Dutton-Lainson also contends DIB did not prove it qualifies as a “seller” under the statute. “Seller” is defined as any person “engaged in the business of distributing or otherwise placing, for any commercial purpose, in the stream of commerce for use or consumption a product or any component part thereof.” Tex. Civ. Prac. & Rem.Code Ann. § 82.001(3). That definition includes DIB, which sells brake winches for use by its customers. Although Dutton-Lainson complains DIB did not offer proof it sold the defective brake winch to Alamo Lumber, the Texas Supreme Court has already determined that manufacturers are liable to innocent sellers even if the plaintiff has not shown that he bought the product from the seller in question. See Fitzgerald v. Advanced Spine Fixation Sys., Inc., 996 S.W.2d 864, 867 (Tex.1999) (holding that section 82.002(a) of the Products Liability Act does “not explicitly require that the seller be proven to have been in the chain of distribution”).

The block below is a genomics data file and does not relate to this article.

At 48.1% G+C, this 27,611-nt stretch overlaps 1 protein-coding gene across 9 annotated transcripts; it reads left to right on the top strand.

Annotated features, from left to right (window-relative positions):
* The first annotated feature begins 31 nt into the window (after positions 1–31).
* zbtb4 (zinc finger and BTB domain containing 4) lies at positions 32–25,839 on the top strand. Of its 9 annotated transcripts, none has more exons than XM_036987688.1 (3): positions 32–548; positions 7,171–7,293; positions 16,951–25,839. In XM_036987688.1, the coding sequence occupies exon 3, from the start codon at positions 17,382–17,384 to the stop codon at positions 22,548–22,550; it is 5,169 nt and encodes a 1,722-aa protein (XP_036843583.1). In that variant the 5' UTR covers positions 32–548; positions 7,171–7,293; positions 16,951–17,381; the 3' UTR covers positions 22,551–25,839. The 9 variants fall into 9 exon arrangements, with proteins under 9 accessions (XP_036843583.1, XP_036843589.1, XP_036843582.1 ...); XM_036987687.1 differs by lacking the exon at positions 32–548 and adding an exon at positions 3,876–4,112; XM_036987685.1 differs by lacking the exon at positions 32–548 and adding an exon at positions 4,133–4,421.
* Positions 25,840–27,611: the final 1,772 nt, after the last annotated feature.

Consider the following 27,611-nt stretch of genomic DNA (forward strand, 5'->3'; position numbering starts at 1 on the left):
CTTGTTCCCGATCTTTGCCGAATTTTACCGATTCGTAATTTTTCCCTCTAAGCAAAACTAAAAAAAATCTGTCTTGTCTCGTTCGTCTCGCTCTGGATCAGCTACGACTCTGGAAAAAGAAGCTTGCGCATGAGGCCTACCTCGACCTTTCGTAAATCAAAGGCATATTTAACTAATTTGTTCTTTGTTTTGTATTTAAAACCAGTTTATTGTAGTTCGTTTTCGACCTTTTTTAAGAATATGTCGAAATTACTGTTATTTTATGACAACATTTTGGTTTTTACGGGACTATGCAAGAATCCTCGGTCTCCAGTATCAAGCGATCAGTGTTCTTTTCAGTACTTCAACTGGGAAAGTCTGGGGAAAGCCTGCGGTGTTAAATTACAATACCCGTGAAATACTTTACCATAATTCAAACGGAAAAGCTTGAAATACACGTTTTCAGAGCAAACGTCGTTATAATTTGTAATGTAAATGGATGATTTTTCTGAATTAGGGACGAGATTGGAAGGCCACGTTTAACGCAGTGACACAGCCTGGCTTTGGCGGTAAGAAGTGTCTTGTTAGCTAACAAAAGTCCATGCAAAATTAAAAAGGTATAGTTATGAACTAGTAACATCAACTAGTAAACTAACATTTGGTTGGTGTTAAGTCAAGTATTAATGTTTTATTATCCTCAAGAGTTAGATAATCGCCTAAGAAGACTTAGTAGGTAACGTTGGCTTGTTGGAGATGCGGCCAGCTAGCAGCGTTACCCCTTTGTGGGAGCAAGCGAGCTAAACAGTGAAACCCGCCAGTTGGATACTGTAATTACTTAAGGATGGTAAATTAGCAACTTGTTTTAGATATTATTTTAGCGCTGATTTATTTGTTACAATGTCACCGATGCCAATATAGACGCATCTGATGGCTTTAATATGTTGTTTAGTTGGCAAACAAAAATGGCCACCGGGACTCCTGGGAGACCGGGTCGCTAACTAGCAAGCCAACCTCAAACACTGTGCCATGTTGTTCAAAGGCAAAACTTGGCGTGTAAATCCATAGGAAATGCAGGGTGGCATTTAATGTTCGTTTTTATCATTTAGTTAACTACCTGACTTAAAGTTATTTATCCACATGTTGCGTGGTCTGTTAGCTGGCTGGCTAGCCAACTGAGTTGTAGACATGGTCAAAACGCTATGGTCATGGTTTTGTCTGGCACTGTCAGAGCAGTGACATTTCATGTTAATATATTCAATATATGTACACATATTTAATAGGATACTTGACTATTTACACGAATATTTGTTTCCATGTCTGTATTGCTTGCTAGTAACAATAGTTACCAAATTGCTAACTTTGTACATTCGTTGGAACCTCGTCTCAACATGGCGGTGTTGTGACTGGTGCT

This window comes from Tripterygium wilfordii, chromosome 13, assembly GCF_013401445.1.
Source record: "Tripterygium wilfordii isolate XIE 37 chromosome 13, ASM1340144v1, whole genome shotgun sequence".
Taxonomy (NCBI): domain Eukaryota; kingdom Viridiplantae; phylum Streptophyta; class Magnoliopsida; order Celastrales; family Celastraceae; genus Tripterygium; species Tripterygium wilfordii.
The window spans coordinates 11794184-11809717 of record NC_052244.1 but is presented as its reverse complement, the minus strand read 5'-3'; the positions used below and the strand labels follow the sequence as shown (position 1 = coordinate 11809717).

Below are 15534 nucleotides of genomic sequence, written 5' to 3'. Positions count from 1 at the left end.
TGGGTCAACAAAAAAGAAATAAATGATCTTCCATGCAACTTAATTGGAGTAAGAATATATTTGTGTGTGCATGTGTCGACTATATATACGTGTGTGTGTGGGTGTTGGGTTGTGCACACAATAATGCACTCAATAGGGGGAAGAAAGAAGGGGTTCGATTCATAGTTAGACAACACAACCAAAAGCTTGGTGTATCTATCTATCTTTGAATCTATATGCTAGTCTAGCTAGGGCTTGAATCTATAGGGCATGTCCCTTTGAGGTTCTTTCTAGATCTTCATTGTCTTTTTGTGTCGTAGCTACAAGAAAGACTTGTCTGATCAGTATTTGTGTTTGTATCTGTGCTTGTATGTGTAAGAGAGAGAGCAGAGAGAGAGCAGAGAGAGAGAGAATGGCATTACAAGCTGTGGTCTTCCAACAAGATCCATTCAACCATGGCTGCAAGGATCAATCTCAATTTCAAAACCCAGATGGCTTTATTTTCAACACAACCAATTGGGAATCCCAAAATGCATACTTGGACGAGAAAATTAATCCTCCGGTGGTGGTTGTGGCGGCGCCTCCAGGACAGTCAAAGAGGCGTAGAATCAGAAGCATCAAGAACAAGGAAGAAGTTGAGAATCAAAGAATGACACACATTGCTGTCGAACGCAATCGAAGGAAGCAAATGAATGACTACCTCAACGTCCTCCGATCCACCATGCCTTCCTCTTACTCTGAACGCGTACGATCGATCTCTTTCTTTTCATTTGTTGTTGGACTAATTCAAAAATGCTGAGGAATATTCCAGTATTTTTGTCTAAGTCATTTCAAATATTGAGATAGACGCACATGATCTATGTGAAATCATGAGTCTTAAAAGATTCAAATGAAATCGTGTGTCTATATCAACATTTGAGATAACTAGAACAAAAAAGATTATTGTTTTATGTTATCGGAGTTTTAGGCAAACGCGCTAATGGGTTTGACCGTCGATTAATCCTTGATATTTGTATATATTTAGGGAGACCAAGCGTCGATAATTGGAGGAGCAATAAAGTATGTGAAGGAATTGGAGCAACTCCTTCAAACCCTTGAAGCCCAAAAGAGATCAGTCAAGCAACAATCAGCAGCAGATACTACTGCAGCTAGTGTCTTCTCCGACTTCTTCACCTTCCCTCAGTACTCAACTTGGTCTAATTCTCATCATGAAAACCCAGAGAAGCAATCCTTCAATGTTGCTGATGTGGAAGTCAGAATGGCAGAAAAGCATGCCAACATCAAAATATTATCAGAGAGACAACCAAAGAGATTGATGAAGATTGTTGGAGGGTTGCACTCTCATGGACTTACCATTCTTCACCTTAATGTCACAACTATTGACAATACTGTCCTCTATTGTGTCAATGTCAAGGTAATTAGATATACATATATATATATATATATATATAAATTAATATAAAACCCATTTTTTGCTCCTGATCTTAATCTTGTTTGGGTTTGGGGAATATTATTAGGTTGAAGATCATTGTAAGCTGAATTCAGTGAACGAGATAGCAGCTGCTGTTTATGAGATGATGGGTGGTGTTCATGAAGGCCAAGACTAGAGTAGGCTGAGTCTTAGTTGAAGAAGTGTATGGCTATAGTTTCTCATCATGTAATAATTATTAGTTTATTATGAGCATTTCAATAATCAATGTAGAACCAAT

In its third issue, Dutton-Lainson contends, without citing any authority, that the trial court lacked plenary power when it signed the order granting final summary judgment on DIB's indemnity claim. We reject this argument because the record indicates the June 30, 2004 order did not constitute a final judgment. A judgment is final for purposes of appeal if it disposes of all pending parties and claims in the record. Lehmann v. Har-Con Corp., 39 S.W.3d 191, 195 (Tex.2001). When determining whether a judicial decree constitutes a final judgment, we look not to form, but to the language of the decree and the record in the case. Id. In its order, the trial court stated: